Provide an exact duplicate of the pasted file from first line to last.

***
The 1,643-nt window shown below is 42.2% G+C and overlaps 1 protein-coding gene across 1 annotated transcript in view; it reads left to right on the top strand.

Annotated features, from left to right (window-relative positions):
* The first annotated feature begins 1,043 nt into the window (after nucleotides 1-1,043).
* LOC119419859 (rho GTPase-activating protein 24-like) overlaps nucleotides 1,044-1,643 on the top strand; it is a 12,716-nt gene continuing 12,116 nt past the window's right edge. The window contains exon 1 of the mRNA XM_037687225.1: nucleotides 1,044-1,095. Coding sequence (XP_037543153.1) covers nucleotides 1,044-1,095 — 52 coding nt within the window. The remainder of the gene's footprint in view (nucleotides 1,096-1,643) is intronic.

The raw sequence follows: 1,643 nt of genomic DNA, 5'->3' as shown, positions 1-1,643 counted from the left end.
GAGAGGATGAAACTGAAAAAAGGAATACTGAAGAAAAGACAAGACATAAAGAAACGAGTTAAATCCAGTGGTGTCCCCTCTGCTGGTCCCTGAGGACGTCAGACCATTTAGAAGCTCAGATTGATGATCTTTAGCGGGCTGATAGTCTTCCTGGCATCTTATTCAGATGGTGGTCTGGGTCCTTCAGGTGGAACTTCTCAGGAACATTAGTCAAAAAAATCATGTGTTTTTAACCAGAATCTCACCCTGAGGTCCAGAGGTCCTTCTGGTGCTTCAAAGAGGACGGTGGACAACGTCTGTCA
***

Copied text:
The 1,643-nt window shown below is 42.2% G+C and overlaps 1 protein-coding gene across 1 annotated transcript in view; it reads left to right on the top strand.

Annotated features, from left to right (window-relative positions):
* The first annotated feature begins 1,043 nt into the window (after nucleotides 1-1,043).
* LOC119419859 (rho GTPase-activating protein 24-like) overlaps nucleotides 1,044-1,643 on the top strand; it is a 12,716-nt gene continuing 12,116 nt past the window's right edge. The window contains exon 1 of the mRNA XM_037687225.1: nucleotides 1,044-1,095. Coding sequence (XP_037543153.1) covers nucleotides 1,044-1,095 — 52 coding nt within the window. The remainder of the gene's footprint in view (nucleotides 1,096-1,643) is intronic.

The raw sequence follows: 1,643 nt of genomic DNA, 5'->3' as shown, positions 1-1,643 counted from the left end.
GAGAGGATGAAACTGAAAAAAGGAATACTGAAGAAAAGACAAGACATAAAGAAACGAGTTAAATCCAGTGGTGTCCCCTCTGCTGGTCCCTGAGGACGTCAGACCATTTAGAAGCTCAGATTGATGATCTTTAGCGGGCTGATAGTCTTCCTGGCATCTTATTCAGATGGTGGTCTGGGTCCTTCAGGTGGAACTTCTCAGGAACATTAGTCAAAAAAATCATGTGTTTTTAACCAGAATCTCACCCTGAGGTCCAGAGGTCCTTCTGGTGCTTCAAAGAGGACGGTGGACAACGTCTGTCA